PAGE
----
Making the Case for Static Container Images in AWS ECS
Brien Posey details several reasons why a container image should not be dynamically updated.
In today's world, dynamic software updates are commonplace. Software vendors routinely update their products as a way of addressing security vulnerabilities, fixing bugs or adding new features. When it comes to AWS ECS container images however, dynamic updates are usually a bad idea.
One of the big reasons why Amazon recommends that you do not dynamically update a container is because doing so can adversely impact your workload's ability to scale to accommodate demand spikes.
Imagine for a moment that you have a workload consisting of a collection of containerized web servers and that a load balancer distributes inbound web requests across the available containers. For the sake of this example, let's also assume that AWS has been configured to deploy additional container images as a way of dealing with workload demand spikes.
Even in ideal circumstances, workload scaling does not happen instantaneously. The scaling process is usually tied to CloudWatch monitors, meaning that the workload cannot scale until a performance threshold has been crossed. Even then, it can take a few minutes to create the additional containers and bring them online. So with that in mind, imagine that the newly created containers also had to download a bunch of dependencies and updates before they could begin servicing a workload. That requirement would mean that the scaling process would take even longer. The demand spike might be over by the time that the newly created containers have downloaded everything that they need and are ready to service the demand.
Another reason why you should avoid creating container images that dynamically download external content is that doing so can undermine your application's reliability. This can happen in a few different ways.
One of the most basic ways that dynamic downloads can impact workload reliability is that the downloads themselves introduce potential points of failure. Imagine for a moment that your workload consists of ten container instances and each one needs to dynamically download five dependencies at startup. That's a total of 50 downloads across all of the instances. Being that any one of those downloads could potentially fail, there are 50 chances for failure that would not exist if the container used only static code.
Even if all of the downloads work perfectly however, dynamically downloading container dependencies can compromise application reliability in another way. Before I tell you what could potentially happen, I need to take a quick step back and talk about one for the most basic and fundamental aspects of containers.
One of the things that make containers so attractive to developers is that containers allow for application portability. A developer can create and test a containerized application on their laptop and then move the application to the cloud without having to worry about changing any of the application's code. So long as the developer has done a good job of testing their application there is no need to worry about whether or not the application will work in production. The application will work in exactly the same way in the cloud that it did on the developer's own laptop.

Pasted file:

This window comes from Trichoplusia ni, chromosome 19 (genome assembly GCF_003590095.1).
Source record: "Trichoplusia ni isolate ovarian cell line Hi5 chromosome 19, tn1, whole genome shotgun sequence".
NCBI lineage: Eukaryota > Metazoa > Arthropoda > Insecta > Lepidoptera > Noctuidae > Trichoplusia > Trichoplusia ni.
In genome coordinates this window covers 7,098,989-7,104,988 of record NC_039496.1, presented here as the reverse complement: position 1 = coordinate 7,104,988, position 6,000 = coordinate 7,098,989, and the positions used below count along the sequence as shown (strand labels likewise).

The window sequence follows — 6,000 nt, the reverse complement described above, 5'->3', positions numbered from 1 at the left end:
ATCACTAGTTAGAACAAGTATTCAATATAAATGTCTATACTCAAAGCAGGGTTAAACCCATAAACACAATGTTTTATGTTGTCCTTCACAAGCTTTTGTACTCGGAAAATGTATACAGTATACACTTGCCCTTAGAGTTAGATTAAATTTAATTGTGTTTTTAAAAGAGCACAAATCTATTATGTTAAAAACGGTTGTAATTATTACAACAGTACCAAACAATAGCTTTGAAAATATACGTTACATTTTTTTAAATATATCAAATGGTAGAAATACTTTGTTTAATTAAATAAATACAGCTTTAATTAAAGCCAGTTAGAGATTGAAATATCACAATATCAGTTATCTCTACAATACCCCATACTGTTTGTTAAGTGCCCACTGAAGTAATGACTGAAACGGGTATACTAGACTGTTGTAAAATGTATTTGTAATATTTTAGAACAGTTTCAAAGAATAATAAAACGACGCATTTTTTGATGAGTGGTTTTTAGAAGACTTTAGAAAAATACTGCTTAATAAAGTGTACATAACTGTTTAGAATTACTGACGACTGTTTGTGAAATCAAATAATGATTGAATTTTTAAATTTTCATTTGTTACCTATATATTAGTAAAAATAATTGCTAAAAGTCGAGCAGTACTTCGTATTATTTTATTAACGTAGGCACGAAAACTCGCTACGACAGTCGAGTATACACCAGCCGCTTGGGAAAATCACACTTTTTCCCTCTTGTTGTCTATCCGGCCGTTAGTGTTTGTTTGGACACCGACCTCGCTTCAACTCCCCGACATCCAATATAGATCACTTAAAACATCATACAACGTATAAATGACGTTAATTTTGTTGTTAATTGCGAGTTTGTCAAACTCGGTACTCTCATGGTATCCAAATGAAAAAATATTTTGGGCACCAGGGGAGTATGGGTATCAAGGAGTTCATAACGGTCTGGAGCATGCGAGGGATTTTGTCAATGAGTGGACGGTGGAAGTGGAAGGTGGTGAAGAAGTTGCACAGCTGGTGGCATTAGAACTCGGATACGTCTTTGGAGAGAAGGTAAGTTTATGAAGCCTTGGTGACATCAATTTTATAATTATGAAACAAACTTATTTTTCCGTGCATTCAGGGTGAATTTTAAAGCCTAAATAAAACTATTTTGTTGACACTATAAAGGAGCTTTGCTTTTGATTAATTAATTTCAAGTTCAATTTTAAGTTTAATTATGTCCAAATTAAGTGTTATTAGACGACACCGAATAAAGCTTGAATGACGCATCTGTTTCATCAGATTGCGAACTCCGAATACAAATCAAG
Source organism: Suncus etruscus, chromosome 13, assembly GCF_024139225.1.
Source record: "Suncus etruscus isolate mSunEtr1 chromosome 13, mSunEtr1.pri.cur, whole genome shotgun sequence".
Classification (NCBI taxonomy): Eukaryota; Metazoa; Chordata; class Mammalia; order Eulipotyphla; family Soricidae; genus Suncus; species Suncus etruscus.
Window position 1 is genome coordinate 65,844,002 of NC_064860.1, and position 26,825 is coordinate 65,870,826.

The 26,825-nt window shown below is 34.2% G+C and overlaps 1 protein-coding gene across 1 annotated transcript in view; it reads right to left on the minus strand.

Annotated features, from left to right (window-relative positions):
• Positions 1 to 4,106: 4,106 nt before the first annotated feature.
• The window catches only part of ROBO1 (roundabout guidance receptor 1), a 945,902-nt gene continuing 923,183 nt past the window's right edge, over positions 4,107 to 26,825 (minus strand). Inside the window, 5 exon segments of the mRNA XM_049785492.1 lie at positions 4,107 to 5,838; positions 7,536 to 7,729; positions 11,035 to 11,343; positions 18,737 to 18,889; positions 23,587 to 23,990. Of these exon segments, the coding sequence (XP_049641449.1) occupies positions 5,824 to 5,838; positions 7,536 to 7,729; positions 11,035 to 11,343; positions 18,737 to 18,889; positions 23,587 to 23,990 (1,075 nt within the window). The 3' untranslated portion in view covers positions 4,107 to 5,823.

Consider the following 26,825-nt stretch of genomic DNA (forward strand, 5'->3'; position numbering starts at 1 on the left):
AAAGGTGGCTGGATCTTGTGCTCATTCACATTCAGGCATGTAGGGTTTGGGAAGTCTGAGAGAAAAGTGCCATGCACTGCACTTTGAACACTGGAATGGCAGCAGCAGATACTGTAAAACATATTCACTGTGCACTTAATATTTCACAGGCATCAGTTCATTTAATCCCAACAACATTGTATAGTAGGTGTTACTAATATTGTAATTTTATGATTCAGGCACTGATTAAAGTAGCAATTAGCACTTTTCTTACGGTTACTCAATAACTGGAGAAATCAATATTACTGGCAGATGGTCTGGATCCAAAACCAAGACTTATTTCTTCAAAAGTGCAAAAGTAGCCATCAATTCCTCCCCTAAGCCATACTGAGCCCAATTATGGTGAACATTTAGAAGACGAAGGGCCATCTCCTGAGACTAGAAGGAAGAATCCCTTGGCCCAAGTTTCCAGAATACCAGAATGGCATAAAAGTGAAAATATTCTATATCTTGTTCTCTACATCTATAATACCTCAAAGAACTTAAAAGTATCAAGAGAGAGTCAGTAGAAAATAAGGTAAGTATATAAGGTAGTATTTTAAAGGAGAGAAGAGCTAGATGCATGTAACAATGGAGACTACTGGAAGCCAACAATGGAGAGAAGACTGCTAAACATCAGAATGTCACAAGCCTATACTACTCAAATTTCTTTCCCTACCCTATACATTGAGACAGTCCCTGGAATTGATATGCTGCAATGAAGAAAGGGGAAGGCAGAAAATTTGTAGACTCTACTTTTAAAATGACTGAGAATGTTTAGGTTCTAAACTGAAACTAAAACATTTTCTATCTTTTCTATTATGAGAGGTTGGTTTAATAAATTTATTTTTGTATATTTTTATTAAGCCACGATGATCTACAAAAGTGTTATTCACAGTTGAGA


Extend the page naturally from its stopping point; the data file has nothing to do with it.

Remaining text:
With that in mind, consider a situation where a developer builds and tests a containerized application, but this time let's pretend that the application is designed to download dependencies from an external source. The developer thoroughly tests the application to make sure that it works properly and then uploads the application to the AWS cloud, where the application continues to work as intended. One day however, the vendor who created the dependencies makes a change to their code. The application downloads the dependencies as it always has, but the new version of the dependencies is not compatible with the application, causing the application to fail. At this point, an outage occurs and the developer will need to figure out a way to fix the problem.
If the dependencies had been statically included in the container image, then the problem never would have happened. If the vendor released a new version of the dependencies, the developer could test the application with the new dependencies. If everything works the way that it is supposed to then the developer could simply create a new container image. This approach eliminates the possibility of an application running untested code.
All of this is to say that the number one reason why a container image should not dynamically download dependencies is because static images that have been thoroughly tested can be treated as a "known good" image. That means that if a problem occurs within a container then the organization can simply terminate that container instance and then spin up a new instance from the known good container image, knowing that the new container instance will work perfectly. However, when you start introducing unknown code through dynamic downloads, then you can no longer guarantee the integrity of your container images.
Brien Posey is a 22-time Microsoft MVP with decades of IT experience. As a freelance writer, Posey has written thousands of articles and contributed to several dozen books on a wide variety of IT topics. Prior to going freelance, Posey was a CIO for a national chain of hospitals and health care facilities. He has also served as a network administrator for some of the country's largest insurance companies and for the Department of Defense at Fort Knox. In addition to his continued work in IT, Posey has spent the last several years actively training as a commercial scientist-astronaut candidate in preparation to fly on a mission to study polar mesospheric clouds from space. You can follow his spaceflight training on his Web site.